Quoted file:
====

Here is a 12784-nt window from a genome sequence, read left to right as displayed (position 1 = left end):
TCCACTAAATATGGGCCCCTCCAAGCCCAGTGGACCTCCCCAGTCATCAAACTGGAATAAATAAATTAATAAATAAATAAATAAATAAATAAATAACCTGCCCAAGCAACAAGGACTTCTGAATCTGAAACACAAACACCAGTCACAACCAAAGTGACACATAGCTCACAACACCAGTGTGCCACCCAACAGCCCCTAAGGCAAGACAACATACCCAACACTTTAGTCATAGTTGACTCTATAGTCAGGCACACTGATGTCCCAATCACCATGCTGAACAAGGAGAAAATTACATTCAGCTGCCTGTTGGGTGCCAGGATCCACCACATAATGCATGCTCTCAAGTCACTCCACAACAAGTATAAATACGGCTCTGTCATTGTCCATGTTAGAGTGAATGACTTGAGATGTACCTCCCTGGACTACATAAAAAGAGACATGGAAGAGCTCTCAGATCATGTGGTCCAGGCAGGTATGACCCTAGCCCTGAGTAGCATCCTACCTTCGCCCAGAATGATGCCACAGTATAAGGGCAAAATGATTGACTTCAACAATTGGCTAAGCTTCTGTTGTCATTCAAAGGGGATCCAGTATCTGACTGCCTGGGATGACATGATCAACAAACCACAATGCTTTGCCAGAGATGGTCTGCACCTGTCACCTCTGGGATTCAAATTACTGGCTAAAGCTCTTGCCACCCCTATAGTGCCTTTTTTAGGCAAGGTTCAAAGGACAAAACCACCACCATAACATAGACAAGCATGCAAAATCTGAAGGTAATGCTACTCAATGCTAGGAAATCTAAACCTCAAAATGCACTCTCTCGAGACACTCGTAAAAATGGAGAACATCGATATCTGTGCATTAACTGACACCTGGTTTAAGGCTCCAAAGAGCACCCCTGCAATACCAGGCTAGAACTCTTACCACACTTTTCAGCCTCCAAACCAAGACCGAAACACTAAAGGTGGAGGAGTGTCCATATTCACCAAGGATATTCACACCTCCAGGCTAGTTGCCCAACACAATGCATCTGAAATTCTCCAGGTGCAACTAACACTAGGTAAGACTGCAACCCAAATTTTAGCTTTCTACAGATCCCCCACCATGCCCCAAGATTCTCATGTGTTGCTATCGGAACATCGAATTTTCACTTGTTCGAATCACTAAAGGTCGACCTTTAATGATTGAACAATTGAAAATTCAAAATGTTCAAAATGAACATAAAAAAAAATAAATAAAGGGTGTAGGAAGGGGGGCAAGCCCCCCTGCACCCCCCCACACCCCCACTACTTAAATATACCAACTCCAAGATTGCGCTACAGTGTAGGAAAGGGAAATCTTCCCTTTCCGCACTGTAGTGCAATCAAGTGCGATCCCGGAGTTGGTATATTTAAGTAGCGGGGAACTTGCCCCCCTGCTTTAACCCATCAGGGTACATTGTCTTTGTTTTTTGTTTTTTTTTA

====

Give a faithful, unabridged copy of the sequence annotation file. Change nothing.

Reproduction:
Here is a 12784-nt window from a genome sequence, read left to right as displayed (position 1 = left end):
TCCACTAAATATGGGCCCCTCCAAGCCCAGTGGACCTCCCCAGTCATCAAACTGGAATAAATAAATTAATAAATAAATAAATAAATAAATAAATAACCTGCCCAAGCAACAAGGACTTCTGAATCTGAAACACAAACACCAGTCACAACCAAAGTGACACATAGCTCACAACACCAGTGTGCCACCCAACAGCCCCTAAGGCAAGACAACATACCCAACACTTTAGTCATAGTTGACTCTATAGTCAGGCACACTGATGTCCCAATCACCATGCTGAACAAGGAGAAAATTACATTCAGCTGCCTGTTGGGTGCCAGGATCCACCACATAATGCATGCTCTCAAGTCACTCCACAACAAGTATAAATACGGCTCTGTCATTGTCCATGTTAGAGTGAATGACTTGAGATGTACCTCCCTGGACTACATAAAAAGAGACATGGAAGAGCTCTCAGATCATGTGGTCCAGGCAGGTATGACCCTAGCCCTGAGTAGCATCCTACCTTCGCCCAGAATGATGCCACAGTATAAGGGCAAAATGATTGACTTCAACAATTGGCTAAGCTTCTGTTGTCATTCAAAGGGGATCCAGTATCTGACTGCCTGGGATGACATGATCAACAAACCACAATGCTTTGCCAGAGATGGTCTGCACCTGTCACCTCTGGGATTCAAATTACTGGCTAAAGCTCTTGCCACCCCTATAGTGCCTTTTTTAGGCAAGGTTCAAAGGACAAAACCACCACCATAACATAGACAAGCATGCAAAATCTGAAGGTAATGCTACTCAATGCTAGGAAATCTAAACCTCAAAATGCACTCTCTCGAGACACTCGTAAAAATGGAGAACATCGATATCTGTGCATTAACTGACACCTGGTTTAAGGCTCCAAAGAGCACCCCTGCAATACCAGGCTAGAACTCTTACCACACTTTTCAGCCTCCAAACCAAGACCGAAACACTAAAGGTGGAGGAGTGTCCATATTCACCAAGGATATTCACACCTCCAGGCTAGTTGCCCAACACAATGCATCTGAAATTCTCCAGGTGCAACTAACACTAGGTAAGACTGCAACCCAAATTTTAGCTTTCTACAGATCCCCCACCATGCCCCAAGATTCTCATGTGTTGCTATCGGAACATCGAATTTTCACTTGTTCGAATCACTAAAGGTCGACCTTTAATGATTGAACAATTGAAAATTCAAAATGTTCAAAATGAACATAAAAAAAAATAAATAAAGGGTGTAGGAAGGGGGGCAAGCCCCCCTGCACCCCCCCACACCCCCACTACTTAAATATACCAACTCCAAGATTGCGCTACAGTGTAGGAAAGGGAAATCTTCCCTTTCCGCACTGTAGTGCAATCAAGTGCGATCCCGGAGTTGGTATATTTAAGTAGCGGGGAACTTGCCCCCCTGCTTTAACCCATCAGGGTACATTGTCTTTGTTTTTTGTTTTTTTTTA